Friday Harbor Fire Department's newest fire truck arrives Thursday

Top photo: Friday Harbor
Top photo: Friday Harbor's new fire engine being inspected at the manufacturer. Middle photo: Friday Harbor's new fire engine before embarking on its cross-country trip from Ocala, Fla., to Everett, Wash. Bottom photo: Friday Harbor Firefighter John Miller behind the wheel.
— image credit: Friday Harbor Fire Department

The Friday Harbor Fire Department will mark the arrival of the department's latest fire engine Thursday afternoon.

The unit, built by E-One Fire Apparatus in Ocala, Fla., replaces a 1988 engine that was removed from service in 2008, following failure of the fire pump.

According to department Deputy Chief Tom Eades, the new engine marks a significant upgrade in firefighting capability.

"It's the first compressed air foam pumper we've ever had. The foam decreases the amount of water needed to extinguish a fire and makes for a quicker knockdown in enclosed spaces. A ground-based foam loading system and a remotely controlled deck gun enhance firefighter safety by reducing the need to climb onto the apparatus."

A crew of town firefighters drove the engine cross-country from the E-One plant to United Fire Service in Everett for installation of radios, lettering and striping. The trip took five days, with crew and engine arriving in Everett on June 16.

Although the engine will make an appearance in this year's Fourth of July Parade, it will take several more weeks of preparation before it is fully in service, with department personnel undergoing compressed air foam training, hose being loaded, and the full complement of response equipment being installed.

The truck, is expected to arrive on either the 4:05 or the 6:10 p.m. ferry Thursday.

This engine, known as Engine 11, cost $530,105 before taxes. "The average cost is from $350,000 to $400,000. That's for a lower- to middle-of-the-road engine," Eades said. "This is a top-of-the-line engine. It's going to last us 20 years and provide us good service."

There are other factors that contributed to the cost. The Friday Harbor Fire Station was built in 1985 to accommodate medium-duty chassis that were standard at the time. But the size of the engine's cab evolved to accommodate changes in safety requirements. All personnel are required to ride buckled inside the cab. As a result, most trucks are 32 feet long — too long for the town station. Engine 11 had to be specially made.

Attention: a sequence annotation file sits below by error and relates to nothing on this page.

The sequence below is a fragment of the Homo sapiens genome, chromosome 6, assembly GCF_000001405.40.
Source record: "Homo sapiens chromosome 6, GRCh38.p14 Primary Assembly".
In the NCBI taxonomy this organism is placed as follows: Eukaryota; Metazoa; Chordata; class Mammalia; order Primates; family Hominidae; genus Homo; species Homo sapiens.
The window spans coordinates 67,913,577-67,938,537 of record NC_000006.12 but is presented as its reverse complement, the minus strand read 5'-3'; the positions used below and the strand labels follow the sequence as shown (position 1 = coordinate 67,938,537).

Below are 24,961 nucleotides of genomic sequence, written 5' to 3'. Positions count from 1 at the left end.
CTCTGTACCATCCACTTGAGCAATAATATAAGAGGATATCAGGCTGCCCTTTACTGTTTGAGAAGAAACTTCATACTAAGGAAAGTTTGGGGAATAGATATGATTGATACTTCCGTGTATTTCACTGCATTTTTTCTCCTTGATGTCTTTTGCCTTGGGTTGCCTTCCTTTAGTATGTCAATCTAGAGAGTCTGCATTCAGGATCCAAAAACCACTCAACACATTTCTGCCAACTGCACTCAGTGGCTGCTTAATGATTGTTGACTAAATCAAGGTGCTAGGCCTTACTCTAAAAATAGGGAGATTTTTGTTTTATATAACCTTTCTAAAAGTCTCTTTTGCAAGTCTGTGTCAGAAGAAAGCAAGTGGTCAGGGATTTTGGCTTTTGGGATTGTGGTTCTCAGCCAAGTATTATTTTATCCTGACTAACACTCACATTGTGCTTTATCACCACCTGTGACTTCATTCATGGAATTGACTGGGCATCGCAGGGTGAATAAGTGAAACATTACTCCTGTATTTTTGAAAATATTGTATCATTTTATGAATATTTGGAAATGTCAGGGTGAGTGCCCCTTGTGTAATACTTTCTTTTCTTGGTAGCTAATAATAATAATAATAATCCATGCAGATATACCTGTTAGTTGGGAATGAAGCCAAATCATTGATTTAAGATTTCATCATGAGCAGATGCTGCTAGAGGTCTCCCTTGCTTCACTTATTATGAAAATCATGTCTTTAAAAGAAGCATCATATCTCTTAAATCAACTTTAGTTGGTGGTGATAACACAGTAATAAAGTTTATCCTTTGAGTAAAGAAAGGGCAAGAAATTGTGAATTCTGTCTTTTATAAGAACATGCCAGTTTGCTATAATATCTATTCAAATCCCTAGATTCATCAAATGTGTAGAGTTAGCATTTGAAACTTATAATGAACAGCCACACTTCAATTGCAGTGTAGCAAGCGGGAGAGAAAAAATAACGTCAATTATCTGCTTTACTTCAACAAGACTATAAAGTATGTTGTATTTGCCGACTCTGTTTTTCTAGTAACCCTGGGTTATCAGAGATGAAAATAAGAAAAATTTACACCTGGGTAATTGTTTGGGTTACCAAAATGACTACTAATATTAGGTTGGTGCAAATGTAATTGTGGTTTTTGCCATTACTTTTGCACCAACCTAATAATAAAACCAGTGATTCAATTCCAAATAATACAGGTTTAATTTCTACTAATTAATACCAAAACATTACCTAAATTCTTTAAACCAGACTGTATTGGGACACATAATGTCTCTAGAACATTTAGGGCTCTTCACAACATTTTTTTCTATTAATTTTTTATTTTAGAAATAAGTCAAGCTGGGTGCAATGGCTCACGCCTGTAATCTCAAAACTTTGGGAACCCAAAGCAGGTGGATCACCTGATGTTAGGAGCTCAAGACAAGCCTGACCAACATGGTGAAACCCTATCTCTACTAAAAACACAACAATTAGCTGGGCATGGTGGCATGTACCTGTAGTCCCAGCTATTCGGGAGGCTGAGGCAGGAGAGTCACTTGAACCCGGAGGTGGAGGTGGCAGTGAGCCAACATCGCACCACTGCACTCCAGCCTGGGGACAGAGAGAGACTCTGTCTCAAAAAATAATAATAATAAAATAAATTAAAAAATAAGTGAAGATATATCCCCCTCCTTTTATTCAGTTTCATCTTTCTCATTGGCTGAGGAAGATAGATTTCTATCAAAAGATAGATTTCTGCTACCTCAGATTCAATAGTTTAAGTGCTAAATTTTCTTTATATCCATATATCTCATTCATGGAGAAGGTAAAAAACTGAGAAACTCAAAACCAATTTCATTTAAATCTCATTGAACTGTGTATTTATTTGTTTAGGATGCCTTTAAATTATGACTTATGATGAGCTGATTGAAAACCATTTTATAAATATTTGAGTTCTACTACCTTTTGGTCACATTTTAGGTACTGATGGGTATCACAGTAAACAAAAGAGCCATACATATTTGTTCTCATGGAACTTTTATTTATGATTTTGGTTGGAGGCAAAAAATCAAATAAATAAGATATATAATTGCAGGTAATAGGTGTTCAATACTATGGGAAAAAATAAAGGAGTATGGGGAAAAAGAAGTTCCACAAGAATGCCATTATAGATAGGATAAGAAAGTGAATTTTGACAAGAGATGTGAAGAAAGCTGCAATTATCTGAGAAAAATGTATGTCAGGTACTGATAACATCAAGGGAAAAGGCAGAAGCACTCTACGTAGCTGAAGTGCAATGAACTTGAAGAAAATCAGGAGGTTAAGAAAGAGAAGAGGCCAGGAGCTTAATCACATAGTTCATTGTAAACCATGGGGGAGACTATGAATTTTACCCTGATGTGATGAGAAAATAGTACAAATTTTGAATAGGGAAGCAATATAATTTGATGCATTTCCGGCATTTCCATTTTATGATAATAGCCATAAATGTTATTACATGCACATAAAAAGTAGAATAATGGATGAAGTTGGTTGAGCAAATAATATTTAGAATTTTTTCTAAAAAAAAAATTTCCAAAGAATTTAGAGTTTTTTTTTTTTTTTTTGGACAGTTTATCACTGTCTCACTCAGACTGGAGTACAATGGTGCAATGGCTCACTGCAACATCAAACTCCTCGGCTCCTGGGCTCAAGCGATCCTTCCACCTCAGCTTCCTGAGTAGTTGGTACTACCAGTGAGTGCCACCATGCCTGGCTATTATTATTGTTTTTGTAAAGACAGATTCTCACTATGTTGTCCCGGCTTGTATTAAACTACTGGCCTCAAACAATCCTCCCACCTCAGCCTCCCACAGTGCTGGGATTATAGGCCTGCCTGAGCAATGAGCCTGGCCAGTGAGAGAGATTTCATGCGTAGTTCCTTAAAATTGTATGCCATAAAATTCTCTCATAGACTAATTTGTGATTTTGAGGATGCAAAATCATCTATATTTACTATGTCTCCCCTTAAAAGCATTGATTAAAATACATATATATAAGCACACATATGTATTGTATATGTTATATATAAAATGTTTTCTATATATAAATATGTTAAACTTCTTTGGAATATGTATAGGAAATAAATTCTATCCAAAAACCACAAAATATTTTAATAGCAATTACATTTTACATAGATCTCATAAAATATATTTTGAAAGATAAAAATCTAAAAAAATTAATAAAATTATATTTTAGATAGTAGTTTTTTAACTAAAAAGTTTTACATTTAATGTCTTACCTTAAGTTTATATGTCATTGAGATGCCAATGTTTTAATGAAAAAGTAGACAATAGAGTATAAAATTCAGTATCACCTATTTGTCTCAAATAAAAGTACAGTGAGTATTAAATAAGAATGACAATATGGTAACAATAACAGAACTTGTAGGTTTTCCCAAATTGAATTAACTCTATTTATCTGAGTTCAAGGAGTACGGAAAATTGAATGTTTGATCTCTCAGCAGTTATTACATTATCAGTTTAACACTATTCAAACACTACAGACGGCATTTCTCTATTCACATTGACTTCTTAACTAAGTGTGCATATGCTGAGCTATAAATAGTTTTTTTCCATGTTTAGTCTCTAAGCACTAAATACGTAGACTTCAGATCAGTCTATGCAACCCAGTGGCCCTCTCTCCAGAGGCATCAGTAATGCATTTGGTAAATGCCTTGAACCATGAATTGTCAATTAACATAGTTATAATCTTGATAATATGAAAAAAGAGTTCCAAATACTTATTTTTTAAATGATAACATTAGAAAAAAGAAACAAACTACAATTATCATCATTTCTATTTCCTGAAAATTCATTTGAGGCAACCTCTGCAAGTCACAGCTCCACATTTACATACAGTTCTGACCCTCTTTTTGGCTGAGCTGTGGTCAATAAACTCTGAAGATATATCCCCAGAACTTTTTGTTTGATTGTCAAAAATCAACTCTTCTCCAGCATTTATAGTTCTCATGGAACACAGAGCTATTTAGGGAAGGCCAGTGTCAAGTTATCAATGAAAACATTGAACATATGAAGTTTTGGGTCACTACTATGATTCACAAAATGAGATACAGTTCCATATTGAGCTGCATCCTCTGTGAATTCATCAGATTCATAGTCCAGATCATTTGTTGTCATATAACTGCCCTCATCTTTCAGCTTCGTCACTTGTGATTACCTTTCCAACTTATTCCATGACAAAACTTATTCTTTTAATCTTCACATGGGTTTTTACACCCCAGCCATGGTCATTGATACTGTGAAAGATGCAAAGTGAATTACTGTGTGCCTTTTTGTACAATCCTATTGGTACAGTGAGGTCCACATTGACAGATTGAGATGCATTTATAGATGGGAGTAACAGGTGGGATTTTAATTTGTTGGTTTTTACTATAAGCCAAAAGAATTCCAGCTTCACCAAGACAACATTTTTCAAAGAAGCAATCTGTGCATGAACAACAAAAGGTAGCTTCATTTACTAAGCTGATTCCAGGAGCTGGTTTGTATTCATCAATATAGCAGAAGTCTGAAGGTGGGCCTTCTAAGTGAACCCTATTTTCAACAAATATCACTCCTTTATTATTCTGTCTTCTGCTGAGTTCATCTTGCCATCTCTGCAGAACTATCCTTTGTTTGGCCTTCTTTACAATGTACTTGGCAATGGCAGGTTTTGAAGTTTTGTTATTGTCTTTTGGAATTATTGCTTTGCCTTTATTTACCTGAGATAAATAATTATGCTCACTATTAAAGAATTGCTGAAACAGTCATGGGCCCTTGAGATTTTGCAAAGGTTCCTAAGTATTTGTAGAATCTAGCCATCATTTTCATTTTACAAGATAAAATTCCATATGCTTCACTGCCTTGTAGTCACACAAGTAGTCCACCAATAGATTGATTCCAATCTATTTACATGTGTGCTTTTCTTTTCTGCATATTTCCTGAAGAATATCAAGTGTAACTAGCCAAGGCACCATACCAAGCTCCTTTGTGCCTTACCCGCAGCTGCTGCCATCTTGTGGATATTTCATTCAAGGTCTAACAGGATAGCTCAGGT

"This rig is 29 feet, which provides 3 feet of walking space while it's sitting in the bay," Eades said. "The advantage to that size is its increased maneuverability, which is important in the downtown core where it's tight. The need for it has been proven."

Other vehicles in the Friday Harbor Fire Department fleet:

— Engine 7, a 1999 pumper truck with an aerial device.

— Engine 6, a 1978 Seagrave fire engine purchased from Oak Harbor. It has only 5,000 miles on it. It was purchased to replace Engine 6 and will be on reserve duty.

— Engine 5, a 1987 Van Pelt purchased from the City of Tucson, Ariz. It has 136,000 miles on it and will be retired when Engine 11 is in service. It has been replaced by Engine 6 as the reserve engine.

— Support 1, a medium rescue truck bought used from the City of Kirkland.

— Confidence fire boat.

— Friday Harbor 1, the chief's car, a former patrol car purchased for $2,000 from Jefferson County Fire District 2.

— Friday Harbor 2, the deputy chief's SUV.

— Battalion 1, a Ford Explorer driven by the designated duty captain.

The fire department also owns a 1923 Cadillac fire engine purchased by the department in 1941 from the City of Mount Vernon for $128. The fully restored engine is now valued at more than $1 million.

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